Ghosts and Other Invisible Things

mysterious bird prints
mysterious bird prints

I haven’t met many people who won’t admit to experiencing moments of transcendence — like — when your baby was born or that time when you saw an ugly weed poking out of broken cement transformed into the Flower of the World. It is that feeling of being connected to something bigger, deeper or more beautiful. When the ego is washed away and temporarily replaced with a sense of awe and wonder.

Seeing a woman wearing high heels not only run after a bus but overtake it kind of does that for me. I once put my feet into a pair of those contraptions/torture devices. Not only was I unable to walk but I think I permanently damaged several bones. A person wearing such things who not only can find her centre of balance but also move both legs at top speed cannot be a mere mortal. Goddesses! They walk (without teetering) among us!

But I am easily amused.

For example, last week I took my husband on a parakeet hunt because I was dissatisfied with the blurry shot included in a recent blog post. We didn’t find any even though I know the spot where they nest and some of their usual foraging grounds. It is a good thing I know about grocery stores. If we had to rely on my hunter-gatherer skills we’d go hungry. Frequently.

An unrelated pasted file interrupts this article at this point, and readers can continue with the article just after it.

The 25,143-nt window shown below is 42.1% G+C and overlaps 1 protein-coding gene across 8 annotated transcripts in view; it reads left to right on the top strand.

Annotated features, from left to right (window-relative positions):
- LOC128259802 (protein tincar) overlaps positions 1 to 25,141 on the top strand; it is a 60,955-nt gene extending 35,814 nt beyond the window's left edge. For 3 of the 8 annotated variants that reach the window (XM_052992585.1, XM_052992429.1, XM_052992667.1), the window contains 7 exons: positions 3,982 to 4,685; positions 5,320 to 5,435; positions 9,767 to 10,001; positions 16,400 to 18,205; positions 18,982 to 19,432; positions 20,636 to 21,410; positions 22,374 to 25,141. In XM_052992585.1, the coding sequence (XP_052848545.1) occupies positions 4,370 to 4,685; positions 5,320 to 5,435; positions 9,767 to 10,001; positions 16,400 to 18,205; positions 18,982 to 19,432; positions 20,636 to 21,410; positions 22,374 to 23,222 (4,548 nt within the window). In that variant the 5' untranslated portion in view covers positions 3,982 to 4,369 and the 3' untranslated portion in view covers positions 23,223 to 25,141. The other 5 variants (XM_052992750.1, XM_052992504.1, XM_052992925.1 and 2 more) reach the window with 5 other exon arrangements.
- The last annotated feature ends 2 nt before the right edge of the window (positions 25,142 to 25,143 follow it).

What We Found Instead

Field mice. Well, nearly. We saw the ghosts of field mice. Tiny shadows flitting from burrow to burrow. Almost faster than the eye could see. What were they doing up in the middle of the day? They are normally nocturnal. Were the mice we saw the equivalent of the kinds of people who flit from shadow to shadow in the dead of night?

I found one dead mouse lying near a burrow hole. Out of respect I did not take a photo. My husband said quietly that field mice do not die of old age. We left the body where it lay. The mouse community presumably has its own rituals and routines for such things. Just as bees do.

It felt weird seeing how that colony of despised creatures flourished despite human presence. The field where they live is surrounded on all sides by new construction. They can only be temporary residents until one day a bulldozer will push them out and away. Before you think this post is going to be all about being sad or disappointed let me just say …

I found something else.

I found I didn’t care that I didn’t get a nice photo of a genuine Texas Deer Mouse. And I wasn’t devastated at the transitory nature of their mouse paradise.  I was reminded instead of someone’s blog post where he wondered about those moments when we experience the numinous. He had left organized religion behind and yet still experienced moments of divinity. What should he call that invisible presence?

I realized I had a small answer to that. I realized the name is not the thing. It could be enough just to live it and know it is there. We don’t have to grasp or own or save everything.

* Allen Ginsberg’s poem in full after the break

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